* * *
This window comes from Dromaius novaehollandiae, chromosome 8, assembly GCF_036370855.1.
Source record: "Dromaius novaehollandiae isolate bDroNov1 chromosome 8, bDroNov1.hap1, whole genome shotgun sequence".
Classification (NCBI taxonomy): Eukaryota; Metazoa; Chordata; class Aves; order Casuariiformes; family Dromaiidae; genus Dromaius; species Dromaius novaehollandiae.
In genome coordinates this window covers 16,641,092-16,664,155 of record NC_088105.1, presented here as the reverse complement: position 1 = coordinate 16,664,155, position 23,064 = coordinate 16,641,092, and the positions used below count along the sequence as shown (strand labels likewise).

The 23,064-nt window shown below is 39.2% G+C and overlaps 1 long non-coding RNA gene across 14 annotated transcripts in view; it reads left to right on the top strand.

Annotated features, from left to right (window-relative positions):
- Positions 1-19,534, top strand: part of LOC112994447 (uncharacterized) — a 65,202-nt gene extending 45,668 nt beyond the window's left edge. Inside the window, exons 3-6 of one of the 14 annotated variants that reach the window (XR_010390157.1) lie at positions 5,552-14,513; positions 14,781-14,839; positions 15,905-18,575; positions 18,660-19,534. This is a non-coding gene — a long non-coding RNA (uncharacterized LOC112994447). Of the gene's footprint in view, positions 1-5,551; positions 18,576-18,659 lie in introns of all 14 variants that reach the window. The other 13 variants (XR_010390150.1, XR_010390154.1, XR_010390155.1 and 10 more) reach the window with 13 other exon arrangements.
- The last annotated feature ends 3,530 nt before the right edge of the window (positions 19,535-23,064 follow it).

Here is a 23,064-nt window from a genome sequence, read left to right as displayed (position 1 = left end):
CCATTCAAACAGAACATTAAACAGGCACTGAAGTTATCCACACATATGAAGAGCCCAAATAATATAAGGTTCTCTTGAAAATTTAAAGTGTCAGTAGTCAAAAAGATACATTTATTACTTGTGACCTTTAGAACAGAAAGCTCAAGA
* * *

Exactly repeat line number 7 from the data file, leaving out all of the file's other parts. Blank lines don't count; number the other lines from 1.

- Positions 1-19,534, top strand: part of LOC112994447 (uncharacterized) — a 65,202-nt gene extending 45,668 nt beyond the window's left edge. Inside the window, exons 3-6 of one of the 14 annotated variants that reach the window (XR_010390157.1) lie at positions 5,552-14,513; positions 14,781-14,839; positions 15,905-18,575; positions 18,660-19,534. This is a non-coding gene — a long non-coding RNA (uncharacterized LOC112994447). Of the gene's footprint in view, positions 1-5,551; positions 18,576-18,659 lie in introns of all 14 variants that reach the window. The other 13 variants (XR_010390150.1, XR_010390154.1, XR_010390155.1 and 10 more) reach the window with 13 other exon arrangements.